The hippopotamus is the second-largest land mammal in the world, second only to the elephant. Unlike the elephant, hippos spend their time split between the land and water. They are semi-aquatic.
Hippos live in Africa. There are two types: the common hippo and the pygmy hippo. Typical river hippos live in groups or herds, while pygmy hippos mostly live on their own.
Common hippos live around the sub-Saharan regions of Africa, although pockets exist over most of the continent. In particular, the pygmy hippo likes the region of West Africa.
Hippos compete with elephants on another level – adorable babies. Both sets of young melt your heart effortlessly. They ooze cuteness and prove massively popular on safaris all over Africa.
For the most part, this article talks about common baby hippopotamuses, although it mentions other interesting pygmy hippo facts as well.
Here’s what you need to know about baby hippos, their moms, and what it’s like to grow up in the waterways of Africa.
Female Hippos Incubate for Eight Months
Usually, larger African animals remain pregnant for more extended periods compared to smaller mammals. For example, an elephant carries for about 95 weeks – just short of two years, while a considerably smaller lion carries just 110 days. Rhinos carry for 16-18 months. However, hippos break the rules.
A hippo pregnancy lasts for about eight months – that’s even shorter than a normal human pregnancy. Female hippos mature and prepare to have babies at about five years old.
When a baby hippo is born, it suckles for around eight months before it switches to mainly solid food.
A Quick Note on Pygmy Hippo Babies
Pygmy hippos are pregnant for an even shorter period at seven months. They also mate and give birth on land or in water, whereas the common hippo prefers water. A pygmy hippopotamus baby stays in the water – even in the shallows – until it weans.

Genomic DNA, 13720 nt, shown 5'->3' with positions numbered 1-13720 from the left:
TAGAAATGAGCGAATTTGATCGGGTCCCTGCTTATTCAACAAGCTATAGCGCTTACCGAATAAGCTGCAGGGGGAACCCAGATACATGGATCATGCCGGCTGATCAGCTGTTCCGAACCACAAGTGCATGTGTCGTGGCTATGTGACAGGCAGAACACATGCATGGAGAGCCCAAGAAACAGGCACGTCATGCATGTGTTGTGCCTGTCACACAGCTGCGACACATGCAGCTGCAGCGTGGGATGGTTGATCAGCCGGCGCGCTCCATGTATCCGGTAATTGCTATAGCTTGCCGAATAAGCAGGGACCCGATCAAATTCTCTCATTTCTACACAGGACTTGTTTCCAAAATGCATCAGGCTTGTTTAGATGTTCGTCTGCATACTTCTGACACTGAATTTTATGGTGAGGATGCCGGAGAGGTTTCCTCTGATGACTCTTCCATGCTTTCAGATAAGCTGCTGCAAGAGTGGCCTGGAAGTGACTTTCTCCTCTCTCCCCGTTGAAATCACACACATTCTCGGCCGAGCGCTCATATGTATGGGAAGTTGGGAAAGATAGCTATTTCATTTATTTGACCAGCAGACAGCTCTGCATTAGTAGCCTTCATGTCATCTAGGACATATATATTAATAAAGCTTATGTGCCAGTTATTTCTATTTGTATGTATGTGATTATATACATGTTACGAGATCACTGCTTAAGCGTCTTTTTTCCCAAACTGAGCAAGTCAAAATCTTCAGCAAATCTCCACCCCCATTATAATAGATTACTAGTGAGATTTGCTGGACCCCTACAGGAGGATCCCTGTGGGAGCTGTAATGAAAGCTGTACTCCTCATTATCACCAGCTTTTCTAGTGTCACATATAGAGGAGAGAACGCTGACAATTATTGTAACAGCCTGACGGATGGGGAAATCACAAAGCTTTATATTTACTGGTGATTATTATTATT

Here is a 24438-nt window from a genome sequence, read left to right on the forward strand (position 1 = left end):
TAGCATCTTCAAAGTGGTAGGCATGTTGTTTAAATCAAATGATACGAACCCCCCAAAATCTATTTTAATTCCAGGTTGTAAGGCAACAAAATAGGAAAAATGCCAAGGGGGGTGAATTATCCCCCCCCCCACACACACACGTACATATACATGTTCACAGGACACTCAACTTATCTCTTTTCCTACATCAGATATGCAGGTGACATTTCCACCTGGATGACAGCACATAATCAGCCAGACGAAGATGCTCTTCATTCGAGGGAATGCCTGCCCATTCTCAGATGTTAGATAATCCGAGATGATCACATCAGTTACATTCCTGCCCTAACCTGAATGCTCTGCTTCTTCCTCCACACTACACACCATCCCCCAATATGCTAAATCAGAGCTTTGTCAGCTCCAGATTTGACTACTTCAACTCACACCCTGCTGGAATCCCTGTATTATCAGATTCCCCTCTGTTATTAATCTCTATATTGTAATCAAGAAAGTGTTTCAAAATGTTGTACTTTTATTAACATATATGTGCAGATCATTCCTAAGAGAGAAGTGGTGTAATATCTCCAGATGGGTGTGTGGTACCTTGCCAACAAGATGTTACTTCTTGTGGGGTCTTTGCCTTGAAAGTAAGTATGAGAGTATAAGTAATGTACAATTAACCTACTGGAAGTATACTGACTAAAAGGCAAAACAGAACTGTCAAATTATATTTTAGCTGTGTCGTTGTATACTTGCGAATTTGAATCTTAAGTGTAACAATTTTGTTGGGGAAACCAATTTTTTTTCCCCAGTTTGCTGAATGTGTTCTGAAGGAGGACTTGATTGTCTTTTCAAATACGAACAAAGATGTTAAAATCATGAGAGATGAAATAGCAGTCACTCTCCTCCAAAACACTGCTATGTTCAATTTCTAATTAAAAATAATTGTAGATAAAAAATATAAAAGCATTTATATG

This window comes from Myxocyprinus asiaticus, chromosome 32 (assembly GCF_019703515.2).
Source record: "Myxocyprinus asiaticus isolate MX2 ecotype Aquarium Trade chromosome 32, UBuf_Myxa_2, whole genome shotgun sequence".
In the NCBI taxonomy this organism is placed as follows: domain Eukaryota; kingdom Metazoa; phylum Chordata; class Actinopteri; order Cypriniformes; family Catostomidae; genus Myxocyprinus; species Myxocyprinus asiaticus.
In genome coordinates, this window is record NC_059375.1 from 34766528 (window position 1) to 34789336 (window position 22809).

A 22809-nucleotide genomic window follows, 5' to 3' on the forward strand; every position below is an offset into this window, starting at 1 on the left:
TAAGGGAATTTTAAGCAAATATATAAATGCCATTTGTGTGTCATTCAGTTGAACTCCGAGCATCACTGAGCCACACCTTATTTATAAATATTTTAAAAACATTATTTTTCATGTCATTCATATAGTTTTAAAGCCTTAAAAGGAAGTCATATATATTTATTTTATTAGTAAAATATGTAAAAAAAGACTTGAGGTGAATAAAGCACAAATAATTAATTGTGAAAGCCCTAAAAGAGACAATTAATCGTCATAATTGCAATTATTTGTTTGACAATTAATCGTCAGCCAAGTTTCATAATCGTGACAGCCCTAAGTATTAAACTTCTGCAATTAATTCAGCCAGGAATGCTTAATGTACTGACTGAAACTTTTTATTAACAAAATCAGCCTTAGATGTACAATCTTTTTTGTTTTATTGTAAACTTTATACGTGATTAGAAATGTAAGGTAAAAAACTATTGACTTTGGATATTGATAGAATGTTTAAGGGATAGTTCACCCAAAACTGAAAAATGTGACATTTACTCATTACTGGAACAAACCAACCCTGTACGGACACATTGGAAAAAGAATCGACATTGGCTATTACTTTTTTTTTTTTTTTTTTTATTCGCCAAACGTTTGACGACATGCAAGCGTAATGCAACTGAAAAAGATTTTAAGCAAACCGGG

Pygmy hippos are a smaller subspecies of hippo, living mainly in West Africa. They are also nocturnal and prefer to be solitary animals. Standard river hippos tend to live in groups.
A baby pygmy hippo only grows to about 272 kg. That’s still pretty heavy, though nowhere near as heavy as their common cousins. They are very similar to common hippos in most other ways, even if they look a little more compact.
Hippos Don’t Have a Mating Season
There isn’t a particular mating season. Statistics do show that there seems to be a peak birthing time between February and August. This means that mating happens mostly around May and June in the wild. In reality, hippos give birth all year-round.
Hippos are Born in Ones
A female hippo can give birth every two years. She gives birth to only one calf at a time. There have been rare occasions where twins were born.
In 2018, for example, a pair of young hippo twins arrived to a (probably) surprised mom in Zambia. Some believe that less than 15 instances of twins have occurred in the last 100 years.
That said, hippos have been around a long time. Some estimates put the hippo on planet earth as early as 16 million years ago – during the Miocene period. They certainly look like horses from another time. In fact, the word hippopotamus translates from Greek as “river horse”.
Side note: In South African Afrikaans, the word for hippopotamus is seekoei. It means sea cow. Can you see the link?
Babies Need to Bond with Mom
Although babies can be born in water or on land, a mom and her baby hippopotamus separate from the herd and spend several days in the water immediately after birth. They spend most of their time here for the first few weeks. Afterwards, they will emerge together and rejoin the herd.
A Baby Hippopotamus Doesn’t Weigh As Much As You Think
When it comes to hippos, size is everything. Fully grown male rive hippos weigh up to 3000 kg. Females weigh about half that – 1500 kg. They also stand around one and a half meters tall, and 3.35 meters long.
Common river baby hippos have a long way to go when they are born. They only weigh about 23-50 kg when they pop into the world. A pygmy hippo baby arrives much smaller – only 6.8 kilograms maximum at birth.
What Do Baby Hippos Eat?
Hippos follow some basic rules that apply to all mammals. For example, babies need a hippo mother’s milk. As mentioned, they do this for around eight months. This is a relatively short time, compared to elephants, which suckle for up to three years.
Over this time, they also gradually start to eat grasses and other vegetation that more mature hippos eat.
You probably know that hippos spend lots of time in the water. Some estimates say they spend as much as 16 hours per day in the water! Baby hippos developed an amazing and unique ability because of this.
Baby hippos can actually suckle underwater. It’s a remarkable ability, given that hippos cannot breathe underwater or swim – more on that later.